If you premove your first 4 moves to be pawn moves only advancing one square at a time, then you are pretty much going to see a closed variation of your game, thus allowing your opponent to waste time by opening up and allowing a "central control" theme. But the truth is, center control is useless in bullet chess. No one has enough time to think effectively enough on how to use the center to their advantage, and usually your opponent will over extend themselves by doing so. If played defensively enough, you and your opponent will commence self-defeating moves, like moving minor pieces back and forth to pass time. It is during this time that you might want to consider doubling up your rooks and slowly building up a massive attack to break the ice. If you ever find yourself in such a position (about 10% of my bullet games end in gridlocked pawns), then you must be the first to commence the attack. Being first will allow for better leverage against the opponent, and ultimately, his/her king.

Opening up your games defensively is also an excellent way to premove perhaps 10 moves ahead, shaving off precious time you will need later in the middle game. And having more time then your opponent is always a good thing, even as a small psychological weapon against them that keeps reminding them "you have less time then your opponent, your opponent has more time then you". It's all the more effective if you happen to be up in material.

4). Check, Check, Check, Check, Check, Check

Bullet chess is always full of surprises, but if there is one thing I have seen in observing hundreds of bullet games throughout the year, is this: check the opponent's king as often as possible.

This might seem like a waste of a tip, but in reality, it's perhaps the deadliest tool that can be used against the opponent. I have seen that there is always a certain hesitation (even with myself) when the opponent has to move the king. It's a type of psychological attack that stems from aggressive play. It might not seem like much to check the king with a bishop only to be easily blocked by a pawn, but it makes sense to do so. As easily as you pull out a surprise check on the king, you can easily maneuverer the piece that created the check into another spot that will serve a better purpose, all before your opponent has time to react!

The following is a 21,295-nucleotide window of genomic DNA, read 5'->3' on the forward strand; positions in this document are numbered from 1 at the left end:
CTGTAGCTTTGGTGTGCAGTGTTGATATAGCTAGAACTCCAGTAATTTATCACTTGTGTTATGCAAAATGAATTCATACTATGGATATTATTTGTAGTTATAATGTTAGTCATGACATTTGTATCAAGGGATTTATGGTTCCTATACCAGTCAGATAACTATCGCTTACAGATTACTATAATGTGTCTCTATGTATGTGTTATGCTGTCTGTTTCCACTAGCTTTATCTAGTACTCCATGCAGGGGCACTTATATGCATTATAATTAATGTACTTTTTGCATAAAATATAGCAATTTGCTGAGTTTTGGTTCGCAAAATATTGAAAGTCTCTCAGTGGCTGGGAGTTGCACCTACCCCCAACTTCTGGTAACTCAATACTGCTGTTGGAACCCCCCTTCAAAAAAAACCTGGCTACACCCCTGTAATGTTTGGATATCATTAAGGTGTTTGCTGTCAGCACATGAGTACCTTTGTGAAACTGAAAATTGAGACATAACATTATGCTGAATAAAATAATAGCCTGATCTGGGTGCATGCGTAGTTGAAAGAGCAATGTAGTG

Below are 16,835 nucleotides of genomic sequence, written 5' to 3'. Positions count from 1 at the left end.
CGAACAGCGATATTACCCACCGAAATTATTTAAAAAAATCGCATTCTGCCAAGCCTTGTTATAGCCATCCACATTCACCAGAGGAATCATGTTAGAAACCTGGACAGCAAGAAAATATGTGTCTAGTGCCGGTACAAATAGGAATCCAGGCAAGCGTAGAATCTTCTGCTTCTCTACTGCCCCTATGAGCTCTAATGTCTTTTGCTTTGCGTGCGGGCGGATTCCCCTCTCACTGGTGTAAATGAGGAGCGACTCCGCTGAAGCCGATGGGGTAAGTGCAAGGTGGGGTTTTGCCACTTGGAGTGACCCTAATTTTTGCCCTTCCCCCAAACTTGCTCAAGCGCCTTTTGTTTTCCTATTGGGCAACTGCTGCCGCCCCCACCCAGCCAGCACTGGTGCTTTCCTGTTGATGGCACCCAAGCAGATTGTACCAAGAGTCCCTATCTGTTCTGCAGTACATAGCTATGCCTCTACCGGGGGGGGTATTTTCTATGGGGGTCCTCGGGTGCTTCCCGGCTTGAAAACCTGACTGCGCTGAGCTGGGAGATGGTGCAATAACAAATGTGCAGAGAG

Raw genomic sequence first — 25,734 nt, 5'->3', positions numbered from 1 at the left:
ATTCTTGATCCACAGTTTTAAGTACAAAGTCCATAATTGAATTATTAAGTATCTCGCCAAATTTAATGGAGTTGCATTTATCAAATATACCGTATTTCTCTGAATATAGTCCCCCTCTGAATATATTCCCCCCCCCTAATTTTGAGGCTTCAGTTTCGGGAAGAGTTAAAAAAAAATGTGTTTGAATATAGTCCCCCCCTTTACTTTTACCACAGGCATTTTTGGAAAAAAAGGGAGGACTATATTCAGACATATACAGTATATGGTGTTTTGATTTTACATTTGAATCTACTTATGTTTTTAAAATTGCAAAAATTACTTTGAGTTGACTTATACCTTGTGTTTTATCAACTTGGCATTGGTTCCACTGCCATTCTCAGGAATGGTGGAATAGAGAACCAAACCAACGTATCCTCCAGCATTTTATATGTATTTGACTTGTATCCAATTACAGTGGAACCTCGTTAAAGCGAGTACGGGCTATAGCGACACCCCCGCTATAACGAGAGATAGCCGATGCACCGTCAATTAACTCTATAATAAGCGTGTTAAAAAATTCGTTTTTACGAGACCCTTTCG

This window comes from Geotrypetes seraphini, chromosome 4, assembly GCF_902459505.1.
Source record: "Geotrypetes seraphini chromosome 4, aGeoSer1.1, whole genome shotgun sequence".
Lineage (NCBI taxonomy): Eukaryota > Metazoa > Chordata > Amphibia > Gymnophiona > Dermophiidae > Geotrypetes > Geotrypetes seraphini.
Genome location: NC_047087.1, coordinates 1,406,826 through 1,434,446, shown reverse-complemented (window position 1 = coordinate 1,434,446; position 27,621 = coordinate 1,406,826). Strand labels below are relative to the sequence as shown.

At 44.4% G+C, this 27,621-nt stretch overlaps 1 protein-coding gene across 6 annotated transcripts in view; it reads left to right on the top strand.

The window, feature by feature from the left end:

In real life games, people play like this all the time, and for good measure. If an opponent makes an illegal move 3 times during a game, they automatically lose. In the online world, however, we are very lucky to have the websites automatically decline an illegal move, thus allowing for perfect games that never miss a single check. Even if the check is just a quick jab at the opponent, it's enough to cause a breakdown in the tactics of the opponent. Human players are always concentrated on the game, never giving thought to being checked by a minor piece because they can easily block it off. But this is bullet chess, and anything to shatter your opponent's concentration is key to winning a game. Checks are usually countered fairly quickly, but having premoved enough, you can easily release yourself from counterplay by the opponent, thus allowing even more time for you to use for the middle game.